Tobias Ellwood is a former Defence Minister, and is MP for Bournemouth East.

Prior to deployment in theatres of war, fighting units are handed rules of engagement cards. These are timely reminders of the higher mission, the commander’s intent, the individual role and, importantly, actions to be taken in the event of contact with hostiles, civilians or friendly forces.

Regardless of how well troops are trained, in the fog of war, it is possible to lose sight of your mission, men and – briefly – your mind. Given the anger and frustration over Brexit, there are some clear parallels with politics. As we endure what is arguably the most testing political time since the war, it is worth politicians reminding ourselves of our own rules of engagement: what defines us, unites us, inspires us. Our values, our ethos, and our vision.

We have entered uncharted and extremely choppy waters : successful navigation will require, strategic thought, leadership and teamwork. This has been a dramatic week, but may only be a taster of what’s to come, beginning with another significant vote on Monday.

If chasing that illusive Brexit deal whilst honoring the October deadline with a minority government were not challenging enough, we Conservative MPs now countenance Parliament taking control of procedures; attempts to secure a general election; defections, resignations – and new disciplinary measures imposed on 21 parliamentary colleagues.

This weekend therefore provides a welcome interlude in which to remain calm, take stock of events, regroup, and remind ourselves of who we are, what binds us together and the higher purpose which we sign up to when we join the Party.

First, let’s be honest with ourselves: we end this week with the Parliamentary Party’s complexion looking decidedly different to that at the start. I raised my concerns at this week’s 1922 committee meeting – namely, the optics of the Party seemingly shifting to the right following the disciplinary decisions in relation to support for the No Deal Bill.

The Prime Minister’s response was emphatic. Away from the chaos of Brexit, his One Nation credentials are impressive and were evident during his tenure as Mayor of London. Encouragingly, he confirmed that any repeat of disloyalty from the so-called Spartans, if a new deal with the EU is voted on, would receive the same consequences. And I am heartened by the diversity of views and positions that are on display within the next generation of candidates poised to represent our party across the country in the next election.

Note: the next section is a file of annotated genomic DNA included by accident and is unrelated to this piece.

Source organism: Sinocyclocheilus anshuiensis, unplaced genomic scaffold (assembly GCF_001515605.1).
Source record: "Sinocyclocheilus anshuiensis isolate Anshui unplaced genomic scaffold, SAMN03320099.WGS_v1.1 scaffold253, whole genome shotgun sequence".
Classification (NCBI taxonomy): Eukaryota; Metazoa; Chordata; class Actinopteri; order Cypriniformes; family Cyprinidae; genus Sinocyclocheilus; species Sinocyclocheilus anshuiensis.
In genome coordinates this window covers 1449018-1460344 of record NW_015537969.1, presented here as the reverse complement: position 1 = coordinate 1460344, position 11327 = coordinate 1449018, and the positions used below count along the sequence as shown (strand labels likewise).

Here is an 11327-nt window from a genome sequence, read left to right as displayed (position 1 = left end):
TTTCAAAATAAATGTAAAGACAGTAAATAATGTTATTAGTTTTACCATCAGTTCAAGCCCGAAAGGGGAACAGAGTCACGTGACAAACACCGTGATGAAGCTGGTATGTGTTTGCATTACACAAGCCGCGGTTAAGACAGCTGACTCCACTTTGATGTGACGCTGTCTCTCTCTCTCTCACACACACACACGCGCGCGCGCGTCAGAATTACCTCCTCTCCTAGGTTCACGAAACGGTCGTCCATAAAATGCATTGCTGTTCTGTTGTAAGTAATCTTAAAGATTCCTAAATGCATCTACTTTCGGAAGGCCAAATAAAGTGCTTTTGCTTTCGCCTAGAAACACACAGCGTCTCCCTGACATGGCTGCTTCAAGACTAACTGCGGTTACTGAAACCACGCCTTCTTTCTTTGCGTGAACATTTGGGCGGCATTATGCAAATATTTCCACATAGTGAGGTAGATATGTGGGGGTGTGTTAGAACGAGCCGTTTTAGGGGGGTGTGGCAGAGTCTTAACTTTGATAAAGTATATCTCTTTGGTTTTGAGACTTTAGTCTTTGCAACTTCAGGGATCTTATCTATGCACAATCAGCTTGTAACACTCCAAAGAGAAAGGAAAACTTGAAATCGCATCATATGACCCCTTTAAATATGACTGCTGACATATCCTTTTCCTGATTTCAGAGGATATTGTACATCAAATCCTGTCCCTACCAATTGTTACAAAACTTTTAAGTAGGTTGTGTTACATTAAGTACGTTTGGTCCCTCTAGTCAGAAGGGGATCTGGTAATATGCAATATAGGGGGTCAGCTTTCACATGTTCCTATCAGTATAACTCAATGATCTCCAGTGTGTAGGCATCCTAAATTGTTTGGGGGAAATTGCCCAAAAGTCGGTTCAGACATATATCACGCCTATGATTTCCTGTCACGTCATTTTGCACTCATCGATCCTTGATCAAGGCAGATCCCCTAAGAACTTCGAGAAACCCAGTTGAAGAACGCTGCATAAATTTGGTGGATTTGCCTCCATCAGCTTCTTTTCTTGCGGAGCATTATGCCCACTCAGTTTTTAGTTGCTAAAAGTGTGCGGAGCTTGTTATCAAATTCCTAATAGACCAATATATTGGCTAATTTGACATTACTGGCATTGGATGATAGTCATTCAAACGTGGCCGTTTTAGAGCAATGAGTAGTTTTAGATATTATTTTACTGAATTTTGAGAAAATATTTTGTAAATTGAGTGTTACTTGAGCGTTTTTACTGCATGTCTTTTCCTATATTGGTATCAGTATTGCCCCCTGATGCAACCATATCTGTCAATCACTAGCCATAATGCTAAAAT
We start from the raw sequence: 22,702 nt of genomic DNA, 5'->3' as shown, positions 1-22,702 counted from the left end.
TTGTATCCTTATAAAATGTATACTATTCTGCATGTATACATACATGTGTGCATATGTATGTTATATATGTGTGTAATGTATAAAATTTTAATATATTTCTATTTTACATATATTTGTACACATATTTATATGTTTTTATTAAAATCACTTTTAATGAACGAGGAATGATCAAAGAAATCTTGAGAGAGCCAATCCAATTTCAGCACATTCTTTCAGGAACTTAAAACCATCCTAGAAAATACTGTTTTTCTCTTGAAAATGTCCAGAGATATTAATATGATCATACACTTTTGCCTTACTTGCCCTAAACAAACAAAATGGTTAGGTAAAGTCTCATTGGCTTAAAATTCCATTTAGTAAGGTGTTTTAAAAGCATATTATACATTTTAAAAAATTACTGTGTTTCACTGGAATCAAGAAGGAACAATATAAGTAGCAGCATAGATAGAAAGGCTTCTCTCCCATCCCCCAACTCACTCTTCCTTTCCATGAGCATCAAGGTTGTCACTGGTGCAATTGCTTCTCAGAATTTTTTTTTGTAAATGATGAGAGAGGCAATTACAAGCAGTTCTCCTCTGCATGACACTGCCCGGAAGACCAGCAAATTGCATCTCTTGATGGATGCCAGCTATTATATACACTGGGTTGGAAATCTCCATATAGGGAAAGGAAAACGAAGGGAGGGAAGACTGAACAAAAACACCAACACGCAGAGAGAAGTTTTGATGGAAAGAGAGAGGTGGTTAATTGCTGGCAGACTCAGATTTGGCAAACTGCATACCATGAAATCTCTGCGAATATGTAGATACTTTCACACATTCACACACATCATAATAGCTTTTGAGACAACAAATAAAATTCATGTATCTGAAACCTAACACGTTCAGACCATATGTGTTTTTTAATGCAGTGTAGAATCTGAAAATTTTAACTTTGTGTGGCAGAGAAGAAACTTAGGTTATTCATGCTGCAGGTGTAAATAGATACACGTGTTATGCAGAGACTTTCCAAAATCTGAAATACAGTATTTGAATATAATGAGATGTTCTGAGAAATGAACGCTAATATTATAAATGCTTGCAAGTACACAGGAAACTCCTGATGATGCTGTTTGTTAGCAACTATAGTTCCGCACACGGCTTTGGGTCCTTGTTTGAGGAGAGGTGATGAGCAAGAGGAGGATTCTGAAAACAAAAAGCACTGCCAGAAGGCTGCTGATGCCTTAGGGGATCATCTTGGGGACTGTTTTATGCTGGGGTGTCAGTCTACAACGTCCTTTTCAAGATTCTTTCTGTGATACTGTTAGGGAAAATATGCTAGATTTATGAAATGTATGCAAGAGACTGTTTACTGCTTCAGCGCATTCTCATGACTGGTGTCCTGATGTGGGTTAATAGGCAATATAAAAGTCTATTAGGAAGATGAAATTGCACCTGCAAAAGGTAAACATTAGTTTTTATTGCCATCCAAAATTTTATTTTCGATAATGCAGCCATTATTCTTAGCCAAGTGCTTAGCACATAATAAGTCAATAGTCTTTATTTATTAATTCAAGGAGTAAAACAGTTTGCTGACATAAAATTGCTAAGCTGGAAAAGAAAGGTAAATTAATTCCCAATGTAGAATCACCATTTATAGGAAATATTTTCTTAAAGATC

But optics matter. Away from the Westminster bubble, if the Party is perceived to veer to the right there will be an impact on our prospects at ballot box. Appeal beyond it will be concentrated and narrowed. We should be proud of the wide bandwidth that our Party commands across the right of the political spectrum.

The centre ground remains the key battleground to winning elections, just as in the game of squash: dominate the ‘T’ and you own the game. Retreat to the wings – and you reduce your impact. Calls from some quarters to unite or align with the Brexit Party would see that broad appeal reduced. We should not be spooked by a party that is absent of any substantial policy positions and plays on fear and anger. We should have the confidence to win a majority without cause to align with other party.

We regularly describe ourselves as a broad church and rightly so. We are the party of the ERG and of the TRG, the Bow Group and the No Turning Back Group – The party of Margaret Thatcher and Ted Heath, of Michael Portillo and of Iain Duncan Smith, of Baldwin and Salisbury, of Disraeli and Peel.

Conservative traditionalists, modernisers, progressives – all patriots united as competitive free marketers and fiscally responsible capitalists supporting small government, low taxation; wanting to promote opportunity, family values and the responsibilities of the individual, community and nation as part of country with ability and desire to shape world as a force for good.

Our ability to adapt and modernise is what has allowed our Party not just to survive but to thrive longer than any other. We rejuvenate and reform whilst remaining loyal to our core values. Edmund Burke described modern conservatism as a desire to reform in order to conserve what is important us – our core beliefs.

And reform we must. We face some long-term challenges over party membership, youth representation and the prospect of two party dominance potentially coming to an end. However, until Brexit is concluded, the failure to honour the referendum outcome will continue to blur our conservative credentials both nationally and individually – overshadowing any fresh initiatives such as the Chancellor’s spending review.

The review – ending austerity measures and announcing substantial funds for policing, health and education illustrate how we can repeat the rejuvenation of the 1950s and underline our centre ground credentials.

It has been a mother of bruising weeks. It’s likely to get tougher. The nation is watching. Let’s show what a modern, progresive Conservative Party can achieve when we stay united, focused and true to our cause.